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Thread: The State Of Killing CONFIG_VT, Moving To User-Space

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    Default The State Of Killing CONFIG_VT, Moving To User-Space

    Phoronix: The State Of Killing CONFIG_VT, Moving To User-Space

    David Herrmann is a student developer and one of the kernel developers that has been on a mission to kill off CONFIG_VT, a.k.a. the VT console within the Linux kernel, and move it off to user-space. He's contributed to various projects to further his ideas and now he's written a new post to provide an update on this matter and his thoughts on the current situation of Linux system compositors...

    http://www.phoronix.com/vr.php?view=MTQwNTk

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    So what does that mean for people like me that like to implement single purpose systems, using Busybox running from an initrd? Do we have to use systemd, bloating and complicating our systems only to see output on the screen and have user input? What happens when the kernel panics before it is able to load one of those log modules? Will we ever know what happened?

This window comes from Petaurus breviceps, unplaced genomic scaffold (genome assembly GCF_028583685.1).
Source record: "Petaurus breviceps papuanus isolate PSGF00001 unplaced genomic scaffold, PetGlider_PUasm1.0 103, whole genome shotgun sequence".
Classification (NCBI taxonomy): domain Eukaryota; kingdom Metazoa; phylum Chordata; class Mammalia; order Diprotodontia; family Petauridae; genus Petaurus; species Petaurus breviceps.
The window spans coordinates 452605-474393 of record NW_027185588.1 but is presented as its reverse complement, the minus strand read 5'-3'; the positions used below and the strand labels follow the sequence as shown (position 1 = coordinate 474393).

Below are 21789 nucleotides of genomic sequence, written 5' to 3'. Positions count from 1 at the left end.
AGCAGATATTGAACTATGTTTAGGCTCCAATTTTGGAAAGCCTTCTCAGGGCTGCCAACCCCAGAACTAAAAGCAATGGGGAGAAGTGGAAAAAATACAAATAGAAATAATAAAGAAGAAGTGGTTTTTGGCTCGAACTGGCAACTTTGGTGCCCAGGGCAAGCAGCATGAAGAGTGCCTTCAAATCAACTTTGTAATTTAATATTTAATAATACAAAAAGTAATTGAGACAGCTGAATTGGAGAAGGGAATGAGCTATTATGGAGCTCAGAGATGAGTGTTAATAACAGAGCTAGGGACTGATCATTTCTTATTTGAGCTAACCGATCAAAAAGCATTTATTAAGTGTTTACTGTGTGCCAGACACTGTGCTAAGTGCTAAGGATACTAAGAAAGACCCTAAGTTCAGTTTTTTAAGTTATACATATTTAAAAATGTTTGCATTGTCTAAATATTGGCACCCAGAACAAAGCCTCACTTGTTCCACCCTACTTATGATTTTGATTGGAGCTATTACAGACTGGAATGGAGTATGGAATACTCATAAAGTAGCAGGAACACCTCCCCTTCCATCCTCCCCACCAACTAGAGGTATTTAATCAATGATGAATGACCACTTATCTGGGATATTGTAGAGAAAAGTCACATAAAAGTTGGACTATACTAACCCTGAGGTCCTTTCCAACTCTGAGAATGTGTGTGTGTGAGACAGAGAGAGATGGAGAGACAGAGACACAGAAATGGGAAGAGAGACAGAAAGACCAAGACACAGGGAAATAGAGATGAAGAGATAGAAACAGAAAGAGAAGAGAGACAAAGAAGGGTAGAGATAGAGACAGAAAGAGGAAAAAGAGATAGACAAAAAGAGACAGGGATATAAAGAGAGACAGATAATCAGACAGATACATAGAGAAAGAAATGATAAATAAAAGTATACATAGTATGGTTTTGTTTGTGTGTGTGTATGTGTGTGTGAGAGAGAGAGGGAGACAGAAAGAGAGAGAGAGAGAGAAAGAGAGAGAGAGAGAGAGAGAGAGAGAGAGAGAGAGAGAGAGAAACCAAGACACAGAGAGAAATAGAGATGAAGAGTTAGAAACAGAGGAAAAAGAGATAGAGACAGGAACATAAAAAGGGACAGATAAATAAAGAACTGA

I don't get why this developers try to kill off kernel components with only desktop systems in mind. Hello, welcome to reality, the largest install base of Linux is on Android devices, no systemd there, so no, systemd/logind is by far not the standard session handler.

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    Quote Originally Posted by Vim_User View Post
    So what does that mean for people like me that like to implement single purpose systems, using Busybox running from an initrd? Do we have to use systemd, bloating and complicating our systems only to see output on the screen and have user input? What happens when the kernel panics before it is able to load one of those log modules? Will we ever know what happened?
    I don't get why this developers try to kill off kernel components with only desktop systems in mind. Hello, welcome to reality, the largest install base of Linux is on Android devices, no systemd there, so no, systemd/logind is by far not the standard session handler.